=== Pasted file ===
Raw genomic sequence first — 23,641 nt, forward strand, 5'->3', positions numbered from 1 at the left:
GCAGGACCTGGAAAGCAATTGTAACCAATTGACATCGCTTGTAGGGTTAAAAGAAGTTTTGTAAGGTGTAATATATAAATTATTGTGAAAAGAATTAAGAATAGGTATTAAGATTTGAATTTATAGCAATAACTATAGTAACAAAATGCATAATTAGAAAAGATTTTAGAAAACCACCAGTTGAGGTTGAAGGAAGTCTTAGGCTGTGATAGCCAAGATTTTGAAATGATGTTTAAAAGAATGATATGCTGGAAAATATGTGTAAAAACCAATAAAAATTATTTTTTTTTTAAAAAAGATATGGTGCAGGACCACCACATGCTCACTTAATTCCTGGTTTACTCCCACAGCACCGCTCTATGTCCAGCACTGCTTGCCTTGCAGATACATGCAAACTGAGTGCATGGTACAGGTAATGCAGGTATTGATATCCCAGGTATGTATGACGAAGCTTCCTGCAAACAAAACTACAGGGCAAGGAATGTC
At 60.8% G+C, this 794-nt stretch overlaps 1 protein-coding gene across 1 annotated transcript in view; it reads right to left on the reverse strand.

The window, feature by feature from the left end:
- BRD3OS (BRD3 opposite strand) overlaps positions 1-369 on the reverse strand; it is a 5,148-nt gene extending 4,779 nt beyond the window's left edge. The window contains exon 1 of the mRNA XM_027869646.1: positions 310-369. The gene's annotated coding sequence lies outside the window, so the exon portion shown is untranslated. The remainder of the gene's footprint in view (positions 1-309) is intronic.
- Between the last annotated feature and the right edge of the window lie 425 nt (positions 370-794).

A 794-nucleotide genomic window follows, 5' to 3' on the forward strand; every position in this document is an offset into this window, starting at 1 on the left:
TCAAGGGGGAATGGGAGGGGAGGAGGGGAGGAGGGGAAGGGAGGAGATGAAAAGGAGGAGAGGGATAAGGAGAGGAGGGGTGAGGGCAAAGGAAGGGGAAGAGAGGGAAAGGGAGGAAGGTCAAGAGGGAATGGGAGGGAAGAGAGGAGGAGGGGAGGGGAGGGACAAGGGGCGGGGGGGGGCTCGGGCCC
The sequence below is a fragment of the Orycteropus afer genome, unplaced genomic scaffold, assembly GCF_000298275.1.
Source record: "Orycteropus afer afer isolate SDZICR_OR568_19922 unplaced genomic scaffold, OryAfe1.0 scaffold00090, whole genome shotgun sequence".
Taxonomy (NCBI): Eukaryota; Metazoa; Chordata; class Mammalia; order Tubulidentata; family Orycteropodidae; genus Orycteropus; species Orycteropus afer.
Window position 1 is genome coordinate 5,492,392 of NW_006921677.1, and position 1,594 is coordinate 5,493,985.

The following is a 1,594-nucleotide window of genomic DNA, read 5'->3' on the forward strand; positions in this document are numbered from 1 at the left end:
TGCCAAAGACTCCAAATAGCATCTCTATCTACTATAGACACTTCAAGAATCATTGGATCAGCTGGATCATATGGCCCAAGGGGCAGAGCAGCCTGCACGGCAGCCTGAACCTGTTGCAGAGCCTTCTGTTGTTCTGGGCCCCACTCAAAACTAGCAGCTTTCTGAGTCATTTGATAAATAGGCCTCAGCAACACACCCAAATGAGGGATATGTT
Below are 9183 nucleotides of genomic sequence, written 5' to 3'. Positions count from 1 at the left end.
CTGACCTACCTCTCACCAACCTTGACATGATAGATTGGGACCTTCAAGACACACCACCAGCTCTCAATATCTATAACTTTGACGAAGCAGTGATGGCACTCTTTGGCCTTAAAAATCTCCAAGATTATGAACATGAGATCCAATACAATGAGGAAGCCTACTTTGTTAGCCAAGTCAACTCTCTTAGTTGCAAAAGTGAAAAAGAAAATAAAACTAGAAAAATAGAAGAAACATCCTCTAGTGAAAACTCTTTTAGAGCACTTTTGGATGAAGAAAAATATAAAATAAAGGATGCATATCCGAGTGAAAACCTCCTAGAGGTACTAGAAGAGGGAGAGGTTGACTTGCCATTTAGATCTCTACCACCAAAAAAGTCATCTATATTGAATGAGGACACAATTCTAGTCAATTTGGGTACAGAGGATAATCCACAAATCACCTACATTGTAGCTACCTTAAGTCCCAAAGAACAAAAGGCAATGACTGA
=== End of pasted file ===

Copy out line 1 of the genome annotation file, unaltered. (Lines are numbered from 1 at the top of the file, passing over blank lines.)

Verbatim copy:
Raw genomic sequence first — 23,641 nt, forward strand, 5'->3', positions numbered from 1 at the left: